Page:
Last week I hit page 30 on this prequel story to First World. The title and logline came to me about halfway through this initial draft. With notes for the next two acts generally outlined, I’m aiming to have a first draft completed in January.
It’s always interesting how these new projects start. The idea came to me in September when I was at the Naval Justice School (NJS) talking with a couple of the actors about developing a new story. For the last two weeks I’ve been back at NJS with most of the students returning for this next class.
For me it comes down to motivation. If I’m not motivated to write a story, it just won’t be written. I firmly believe that environs make all the difference. When you are around other creative types and engaged in the kind of work you enjoy doing, it’s amazing how ideas start to generate with collaboration bringing new opportunities.
Of course it’s one thing to write a screenplay, it’s another to produce it. This one is being written in the same fashion as Justice Is Mind, to produce independently without pitching to the industry. While there’s obviously nothing wrong with the industry pitch, that process goes in fits and starts. Hot one day, cold the other. Ask anyone in this industry and that’s just the way it is—if you take the traditional route.
As I’ve mentioned in previous posts, it’s one thing to produce a feature film, it’s another to promote it. I have to know if I’m OK devoting the next 2-5 years of my life developing and promoting a project. Justice Is Mind was literally a five year commitment. From screenplay (2010), short film version (2011), production of the feature film (2012), release of the film (2013) and marketing (2013-2015). I still promote Justice of course, and I continue to pitch the sequel, In Mind We Trust, as the basis for a TV series.
The “First World” project is about developing a franchise. It always has been. But commitment is important in this industry. It’s not just about making the film, it’s about staying with it for the long haul. As I learned with the short film version of First World and Justice Is Mind, you never know where a project can take you. It was a series of pitches that saw First World have a premiere in India at their The First Ever National Discussion on Science Fiction and Justice Is Mind having its international premiere on Cunard Line’s Queen Elizabeth.
The creation of a new story is always an adventure, a journey into the unknown. Believe me when I tell you, it’s a trip worth taking.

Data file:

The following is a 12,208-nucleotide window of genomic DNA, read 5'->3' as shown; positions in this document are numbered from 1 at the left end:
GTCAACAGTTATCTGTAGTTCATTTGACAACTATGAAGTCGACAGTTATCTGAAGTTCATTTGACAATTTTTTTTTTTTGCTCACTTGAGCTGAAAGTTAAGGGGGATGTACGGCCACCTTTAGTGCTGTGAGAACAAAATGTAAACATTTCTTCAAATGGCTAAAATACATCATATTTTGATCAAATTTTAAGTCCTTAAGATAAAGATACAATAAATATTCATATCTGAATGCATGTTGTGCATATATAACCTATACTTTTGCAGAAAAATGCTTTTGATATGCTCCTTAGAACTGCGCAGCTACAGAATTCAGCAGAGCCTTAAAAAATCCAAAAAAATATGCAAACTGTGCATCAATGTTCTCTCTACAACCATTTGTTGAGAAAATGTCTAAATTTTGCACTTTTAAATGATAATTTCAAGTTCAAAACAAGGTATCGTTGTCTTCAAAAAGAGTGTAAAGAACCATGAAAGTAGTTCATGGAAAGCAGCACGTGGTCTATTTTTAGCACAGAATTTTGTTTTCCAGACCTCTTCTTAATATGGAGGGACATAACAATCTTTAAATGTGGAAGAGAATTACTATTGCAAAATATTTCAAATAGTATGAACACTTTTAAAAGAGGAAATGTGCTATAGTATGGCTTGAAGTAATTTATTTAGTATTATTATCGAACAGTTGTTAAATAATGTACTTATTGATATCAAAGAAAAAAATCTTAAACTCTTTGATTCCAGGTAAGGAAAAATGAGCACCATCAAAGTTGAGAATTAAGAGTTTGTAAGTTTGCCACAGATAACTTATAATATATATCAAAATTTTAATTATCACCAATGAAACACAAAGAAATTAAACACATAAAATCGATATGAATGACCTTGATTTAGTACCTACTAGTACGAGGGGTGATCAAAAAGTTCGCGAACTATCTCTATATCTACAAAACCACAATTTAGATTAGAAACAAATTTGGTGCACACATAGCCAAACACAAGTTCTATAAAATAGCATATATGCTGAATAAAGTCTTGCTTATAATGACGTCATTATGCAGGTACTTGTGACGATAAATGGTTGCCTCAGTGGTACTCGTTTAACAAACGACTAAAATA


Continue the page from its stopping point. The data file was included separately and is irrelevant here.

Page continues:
It has become a common practice in the entertainment industry to create “proof of concept” trailers and short films to promote projects past the written word of the script (sometimes there’s not even a script!). With more and more projects looking for attention, a thoughtful concept trailer can most certainly advance a project.
Yesterday morning, Daniel Elek-Diamanta, the composer of Justice Is Mind, sent me just over :30 of music he scored. We’ve been talking about SOS United States for several months and when it comes to composing music, we have always been on the same page. It was like this with Justice Is Mind. In August, 2012 he was sending me samples of music well before one frame of the film was shot. What you hear in the final cut of Justice was largely agreed to well in advance. Suffice to say, it’s a great collaboration and I highly recommend him as a composer.
I’ve been wanting to create some sort of video for SOS United States past our concept poster. The moment I heard Daniel’s sample the idea came to mind. You can view the concept trailer at this link. The general premise of SOS United States is relatively straight forward. An ocean liner in the middle of the Atlantic Ocean may have a nuclear bomb on board. The only military vessel in the vicinity is the HMS Queen Elizabeth aircraft carrier during her sea trials.
As I have some preliminary producer meetings this week, the concept trailer for SOS United States is well timed. But that being said, I’m sure the subject of budget, casting, etc., will come up. On the face of it, it looks like the Massachusetts Film Tax Credit is here to stay – for now anyway. But as these producer meetings are happening “across the pond” the UK offers some of the best incentives along with a vibrant infrastructure.
This past week a very rare article was published around an independent film called Papadopoulos & Sons. What was rare about it was the breakdown of financials. Honestly, that short of working for a distributor, these numbers are seldom known, never mind released. There’s a variety of pros/cons for releasing numbers. Yes, box office results are largely public, but VOD, TV, etc. are usually held very close to the chest. In this filmmakers view it’s because the deals for these platforms not only differ for each film, but there are myriad proprietary contracts involved that can limit public dissemination from a competition point of view.
What this article does fully document are the fees involved in film distribution and the realities of revenue that come back to the financiers. This is why being realistic about a film budget is so important. Yes, you want the film to look and sound great with a stellar cast and crew, but at the end of the day it’s about revenue.